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Gary Epstein
And now for something completely different . . .

New Rules–Not The Same As The Old Rules

New Rules–Not The Same As The Old Rules

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Leaders who start and lose wars, bringing devastation and ruin upon their people, do not get a seat at the table in the aftermath of the war, when the future is being determined. Germany and Japan did not prescribe conditions after World War II; they accepted terms imposed on them after an unconditional surrender. Jefferson Davis and Robert E. Lee played no role in the postbellum South.

And yet, according to news reports, the Palestinians are fighting among themselves as to how to proceed after the end of the war that they started so reprehensibly and savagely. The Hamas political leadership–Messrs. Haniyeh and Meshal– have roused themselves from their luxurious abodes in Doha to discuss with Palestinian Authority President-for-Life Mahmoud Abbas the establishment of a united Palestinian leadership to govern Gaza and the West Bank. Yahya Sinwar, head of the Hamas military wing, currently presumed to be crouching in a bunker with his head between his knees, is vehemently opposed.

Like Yahya Sinwar has a bright future as a statesman to contemplate.

Compounding this optimism about their future roles, which one hopes is delusional, is the apparent support that they might glean from recent statements of President Biden. After noting that Israel faced a burden confronting few other countries, “a military enemy [with] one goal: the elimination–using terror–of the entire state of Israel,” and decrying Hamas’ lack of regard for the lives of students and civilians, he nevertheless placed the onus on Israel to minimize civilian deaths in its struggle to defeat Hamas. He also stated his expectation that the Palestinian Authority would govern in Gaza.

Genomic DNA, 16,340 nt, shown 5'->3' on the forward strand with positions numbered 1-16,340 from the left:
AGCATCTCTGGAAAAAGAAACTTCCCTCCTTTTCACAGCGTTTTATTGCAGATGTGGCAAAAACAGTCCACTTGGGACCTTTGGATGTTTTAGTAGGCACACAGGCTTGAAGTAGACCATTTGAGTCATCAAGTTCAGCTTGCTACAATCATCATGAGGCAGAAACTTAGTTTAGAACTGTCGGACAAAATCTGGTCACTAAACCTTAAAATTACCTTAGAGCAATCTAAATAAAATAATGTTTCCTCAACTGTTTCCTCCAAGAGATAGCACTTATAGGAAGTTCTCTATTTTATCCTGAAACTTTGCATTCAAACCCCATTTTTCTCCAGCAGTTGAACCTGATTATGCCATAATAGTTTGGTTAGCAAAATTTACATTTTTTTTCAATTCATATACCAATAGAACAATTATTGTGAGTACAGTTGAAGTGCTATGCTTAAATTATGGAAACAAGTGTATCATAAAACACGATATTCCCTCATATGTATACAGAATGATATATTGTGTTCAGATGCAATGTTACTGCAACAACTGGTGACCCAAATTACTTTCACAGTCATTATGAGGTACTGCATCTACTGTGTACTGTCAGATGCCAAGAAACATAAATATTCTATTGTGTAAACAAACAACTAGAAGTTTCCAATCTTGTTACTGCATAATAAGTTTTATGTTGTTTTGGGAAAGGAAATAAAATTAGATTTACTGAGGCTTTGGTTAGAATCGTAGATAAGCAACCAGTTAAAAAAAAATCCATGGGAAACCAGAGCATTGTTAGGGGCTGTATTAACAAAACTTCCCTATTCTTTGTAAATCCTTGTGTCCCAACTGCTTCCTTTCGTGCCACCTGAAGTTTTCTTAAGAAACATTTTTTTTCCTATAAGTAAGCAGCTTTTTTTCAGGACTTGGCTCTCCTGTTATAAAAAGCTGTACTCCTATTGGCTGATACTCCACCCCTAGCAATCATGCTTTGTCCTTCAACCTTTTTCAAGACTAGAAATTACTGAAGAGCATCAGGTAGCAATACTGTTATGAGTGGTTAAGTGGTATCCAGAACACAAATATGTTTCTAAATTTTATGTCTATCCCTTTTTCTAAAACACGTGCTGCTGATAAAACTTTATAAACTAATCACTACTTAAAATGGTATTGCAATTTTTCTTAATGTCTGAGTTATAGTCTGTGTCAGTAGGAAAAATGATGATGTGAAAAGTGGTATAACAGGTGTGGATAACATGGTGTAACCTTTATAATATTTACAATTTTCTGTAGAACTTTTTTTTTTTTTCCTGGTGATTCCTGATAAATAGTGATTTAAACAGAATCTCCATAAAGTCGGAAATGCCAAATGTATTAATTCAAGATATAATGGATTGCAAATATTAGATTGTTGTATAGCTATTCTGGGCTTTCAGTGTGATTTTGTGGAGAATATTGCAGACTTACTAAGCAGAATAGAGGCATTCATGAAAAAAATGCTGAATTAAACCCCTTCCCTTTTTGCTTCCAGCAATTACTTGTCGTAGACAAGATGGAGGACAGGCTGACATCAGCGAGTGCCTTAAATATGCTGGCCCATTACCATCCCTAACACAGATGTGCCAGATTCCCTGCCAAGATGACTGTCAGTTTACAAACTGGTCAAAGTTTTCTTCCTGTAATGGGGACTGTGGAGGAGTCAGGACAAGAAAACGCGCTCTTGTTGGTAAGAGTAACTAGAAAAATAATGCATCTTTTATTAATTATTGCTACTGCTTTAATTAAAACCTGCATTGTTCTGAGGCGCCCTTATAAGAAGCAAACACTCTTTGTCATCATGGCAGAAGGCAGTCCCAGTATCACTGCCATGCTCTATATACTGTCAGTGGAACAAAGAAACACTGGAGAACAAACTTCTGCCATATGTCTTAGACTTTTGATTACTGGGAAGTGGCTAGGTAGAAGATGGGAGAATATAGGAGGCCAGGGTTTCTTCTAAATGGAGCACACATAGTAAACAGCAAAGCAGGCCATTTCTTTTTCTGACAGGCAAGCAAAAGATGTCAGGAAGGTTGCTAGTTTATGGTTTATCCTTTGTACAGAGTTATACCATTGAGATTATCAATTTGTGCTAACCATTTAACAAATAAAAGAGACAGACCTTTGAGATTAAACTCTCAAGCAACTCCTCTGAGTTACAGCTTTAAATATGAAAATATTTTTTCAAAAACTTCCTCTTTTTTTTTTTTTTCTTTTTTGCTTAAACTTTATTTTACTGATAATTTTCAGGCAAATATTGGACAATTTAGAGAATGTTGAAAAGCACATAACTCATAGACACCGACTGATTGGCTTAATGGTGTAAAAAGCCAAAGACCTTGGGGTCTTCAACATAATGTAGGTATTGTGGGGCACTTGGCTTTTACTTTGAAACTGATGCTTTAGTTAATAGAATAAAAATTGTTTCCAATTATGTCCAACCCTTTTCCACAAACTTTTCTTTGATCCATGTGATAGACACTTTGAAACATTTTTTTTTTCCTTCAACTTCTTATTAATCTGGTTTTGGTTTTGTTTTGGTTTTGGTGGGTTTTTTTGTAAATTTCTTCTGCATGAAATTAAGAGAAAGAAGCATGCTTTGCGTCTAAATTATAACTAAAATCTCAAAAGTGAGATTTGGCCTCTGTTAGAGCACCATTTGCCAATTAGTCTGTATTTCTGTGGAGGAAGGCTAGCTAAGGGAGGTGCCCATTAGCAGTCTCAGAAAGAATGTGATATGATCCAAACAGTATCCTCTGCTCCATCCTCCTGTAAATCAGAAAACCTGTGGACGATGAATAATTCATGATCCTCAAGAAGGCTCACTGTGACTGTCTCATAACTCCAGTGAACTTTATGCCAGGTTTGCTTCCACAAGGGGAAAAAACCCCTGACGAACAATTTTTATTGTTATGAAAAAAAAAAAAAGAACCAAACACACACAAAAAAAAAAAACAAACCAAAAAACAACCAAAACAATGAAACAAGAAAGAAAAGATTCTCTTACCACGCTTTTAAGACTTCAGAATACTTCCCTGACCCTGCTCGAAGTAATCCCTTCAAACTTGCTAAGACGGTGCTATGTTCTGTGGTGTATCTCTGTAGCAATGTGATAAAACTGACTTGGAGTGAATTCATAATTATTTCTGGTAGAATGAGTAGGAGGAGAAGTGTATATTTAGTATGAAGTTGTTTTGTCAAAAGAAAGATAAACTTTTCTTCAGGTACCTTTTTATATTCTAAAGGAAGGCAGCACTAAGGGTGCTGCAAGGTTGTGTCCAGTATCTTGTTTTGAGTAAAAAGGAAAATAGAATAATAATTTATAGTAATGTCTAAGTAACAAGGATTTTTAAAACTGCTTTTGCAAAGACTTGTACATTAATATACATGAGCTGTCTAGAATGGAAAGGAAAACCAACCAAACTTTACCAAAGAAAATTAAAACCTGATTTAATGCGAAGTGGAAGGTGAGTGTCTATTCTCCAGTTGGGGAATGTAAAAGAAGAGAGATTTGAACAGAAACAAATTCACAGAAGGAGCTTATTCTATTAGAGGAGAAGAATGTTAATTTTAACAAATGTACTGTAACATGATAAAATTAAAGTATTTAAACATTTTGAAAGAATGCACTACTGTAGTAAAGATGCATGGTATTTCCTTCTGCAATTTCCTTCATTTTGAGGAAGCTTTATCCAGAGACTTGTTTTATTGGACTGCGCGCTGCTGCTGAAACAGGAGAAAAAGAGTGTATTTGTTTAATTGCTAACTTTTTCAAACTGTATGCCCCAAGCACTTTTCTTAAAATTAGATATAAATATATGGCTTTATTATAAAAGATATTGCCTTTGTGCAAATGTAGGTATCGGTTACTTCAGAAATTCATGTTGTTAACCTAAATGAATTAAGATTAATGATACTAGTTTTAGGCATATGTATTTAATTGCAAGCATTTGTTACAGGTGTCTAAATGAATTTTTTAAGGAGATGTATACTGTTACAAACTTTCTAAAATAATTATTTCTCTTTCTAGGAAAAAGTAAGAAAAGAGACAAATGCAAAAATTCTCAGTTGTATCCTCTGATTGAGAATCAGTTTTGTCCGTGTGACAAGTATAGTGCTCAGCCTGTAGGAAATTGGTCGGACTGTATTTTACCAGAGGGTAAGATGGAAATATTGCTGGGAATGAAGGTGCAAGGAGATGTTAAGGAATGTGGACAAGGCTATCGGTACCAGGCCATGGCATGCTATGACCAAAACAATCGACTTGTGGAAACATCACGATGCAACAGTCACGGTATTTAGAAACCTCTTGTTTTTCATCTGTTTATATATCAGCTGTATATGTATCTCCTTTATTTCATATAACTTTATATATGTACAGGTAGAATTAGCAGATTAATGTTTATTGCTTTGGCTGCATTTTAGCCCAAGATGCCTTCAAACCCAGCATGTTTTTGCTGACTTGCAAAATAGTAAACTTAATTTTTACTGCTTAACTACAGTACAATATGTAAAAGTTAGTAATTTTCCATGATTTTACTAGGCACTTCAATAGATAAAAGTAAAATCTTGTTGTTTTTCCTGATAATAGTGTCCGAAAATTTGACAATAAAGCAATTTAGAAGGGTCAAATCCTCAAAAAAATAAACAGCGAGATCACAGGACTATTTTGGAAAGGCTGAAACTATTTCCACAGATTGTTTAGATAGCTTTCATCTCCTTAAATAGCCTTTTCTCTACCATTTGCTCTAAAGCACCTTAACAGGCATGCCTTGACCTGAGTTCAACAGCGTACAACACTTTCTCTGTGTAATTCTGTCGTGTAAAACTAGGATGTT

Since 1956, and perhaps even before, every war between Israel and its neighbors has ended prematurely because of international intervention and pressure in order to limit the extent of Israeli gains. Israel has never been permitted to emerge so victorious as to be able to properly protect itself from a recurrence of the previous wars.

Each time Israel acts to protect itself when it has been threatened or attacked, the United States or the United Nations or other elements of the international community have interceded to protect Israel’s enemies from total defeat and humiliation. The effect of this intervention is to encourage belligerence and aggression against Israel.

The Arabs know that there is an implied “stop loss” order in every act of hostile aggression. They can maintain their bona fides with the Arab street and the Imams as enemies of the Zionists and the kaffirs by attacking Israel without risking total defeat. There is a safety net. Once Israel achieves the upper hand, the CNN/BBC strategy will be deployed, the “humanitarian crisis” that they themselves created will be invoked, and Israel will stand down. Until the next time.

And who knows? Some day, God forbid, they may prevail. When you can’t lose, you keep rolling the dice.

And that is why October 7 and its aftermath are so important.

Once again, an Arab army violated a cease-fire. This time, they both achieved a horrifying level of success in penetrating Israeli defenses and demonstrated an even more horrifying level of brutality in their slaughter, rape, dismemberment, kidnapping and abuse of civilians.

The effect upon Israeli society was electrifying. Perhaps for the first time, it was presented with a visual, highly graphic, deeply disturbing understanding of what a Palestinian victory would mean and what it would look like: Genocide. Torture.  Extermination. It was not that Hamas had not been perfectly clear about its goals or that Israel had not been listening to Palestinian rhetoric. It was just that the basic humanity of Israelis had not permitted them to comprehend fully the base savagery and remorseless hate of their adversary.

Then they experienced it. In full color. Recorded by the terrorists themselves, proudly and openly. This is what a free Palestine from the river to the sea would look like: Jewish women raped and disemboweled, babies incinerated, innocents beheaded. No survivors.